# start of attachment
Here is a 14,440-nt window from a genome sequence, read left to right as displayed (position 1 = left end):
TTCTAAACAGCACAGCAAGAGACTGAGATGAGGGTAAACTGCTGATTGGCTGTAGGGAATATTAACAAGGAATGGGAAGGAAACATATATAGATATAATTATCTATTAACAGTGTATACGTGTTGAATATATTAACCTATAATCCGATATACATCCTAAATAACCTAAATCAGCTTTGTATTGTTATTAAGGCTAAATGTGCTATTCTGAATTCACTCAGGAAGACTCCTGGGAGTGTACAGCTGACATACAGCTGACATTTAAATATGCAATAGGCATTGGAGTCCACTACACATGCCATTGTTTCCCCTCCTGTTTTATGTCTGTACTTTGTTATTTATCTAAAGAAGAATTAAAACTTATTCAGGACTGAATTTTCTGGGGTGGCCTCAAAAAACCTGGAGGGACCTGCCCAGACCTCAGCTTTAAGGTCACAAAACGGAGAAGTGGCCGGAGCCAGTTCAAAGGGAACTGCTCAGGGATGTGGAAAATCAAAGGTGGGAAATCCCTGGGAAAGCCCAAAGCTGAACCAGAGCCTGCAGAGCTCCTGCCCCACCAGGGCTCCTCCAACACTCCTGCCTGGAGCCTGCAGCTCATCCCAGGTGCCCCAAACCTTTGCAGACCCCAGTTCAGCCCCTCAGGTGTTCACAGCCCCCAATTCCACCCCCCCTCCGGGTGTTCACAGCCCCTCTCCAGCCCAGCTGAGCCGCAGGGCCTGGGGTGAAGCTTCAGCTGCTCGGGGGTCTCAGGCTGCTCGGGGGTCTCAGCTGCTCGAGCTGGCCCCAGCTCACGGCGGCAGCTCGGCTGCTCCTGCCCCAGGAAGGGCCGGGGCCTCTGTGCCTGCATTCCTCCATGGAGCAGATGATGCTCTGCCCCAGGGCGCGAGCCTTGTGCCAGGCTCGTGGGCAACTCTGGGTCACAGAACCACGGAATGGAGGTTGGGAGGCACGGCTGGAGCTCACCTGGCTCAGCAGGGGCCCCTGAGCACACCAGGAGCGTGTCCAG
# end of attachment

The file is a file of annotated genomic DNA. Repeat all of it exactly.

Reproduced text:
Here is a 14,440-nt window from a genome sequence, read left to right as displayed (position 1 = left end):
TTCTAAACAGCACAGCAAGAGACTGAGATGAGGGTAAACTGCTGATTGGCTGTAGGGAATATTAACAAGGAATGGGAAGGAAACATATATAGATATAATTATCTATTAACAGTGTATACGTGTTGAATATATTAACCTATAATCCGATATACATCCTAAATAACCTAAATCAGCTTTGTATTGTTATTAAGGCTAAATGTGCTATTCTGAATTCACTCAGGAAGACTCCTGGGAGTGTACAGCTGACATACAGCTGACATTTAAATATGCAATAGGCATTGGAGTCCACTACACATGCCATTGTTTCCCCTCCTGTTTTATGTCTGTACTTTGTTATTTATCTAAAGAAGAATTAAAACTTATTCAGGACTGAATTTTCTGGGGTGGCCTCAAAAAACCTGGAGGGACCTGCCCAGACCTCAGCTTTAAGGTCACAAAACGGAGAAGTGGCCGGAGCCAGTTCAAAGGGAACTGCTCAGGGATGTGGAAAATCAAAGGTGGGAAATCCCTGGGAAAGCCCAAAGCTGAACCAGAGCCTGCAGAGCTCCTGCCCCACCAGGGCTCCTCCAACACTCCTGCCTGGAGCCTGCAGCTCATCCCAGGTGCCCCAAACCTTTGCAGACCCCAGTTCAGCCCCTCAGGTGTTCACAGCCCCCAATTCCACCCCCCCTCCGGGTGTTCACAGCCCCTCTCCAGCCCAGCTGAGCCGCAGGGCCTGGGGTGAAGCTTCAGCTGCTCGGGGGTCTCAGGCTGCTCGGGGGTCTCAGCTGCTCGAGCTGGCCCCAGCTCACGGCGGCAGCTCGGCTGCTCCTGCCCCAGGAAGGGCCGGGGCCTCTGTGCCTGCATTCCTCCATGGAGCAGATGATGCTCTGCCCCAGGGCGCGAGCCTTGTGCCAGGCTCGTGGGCAACTCTGGGTCACAGAACCACGGAATGGAGGTTGGGAGGCACGGCTGGAGCTCACCTGGCTCAGCAGGGGCCCCTGAGCACACCAGGAGCGTGTCCAG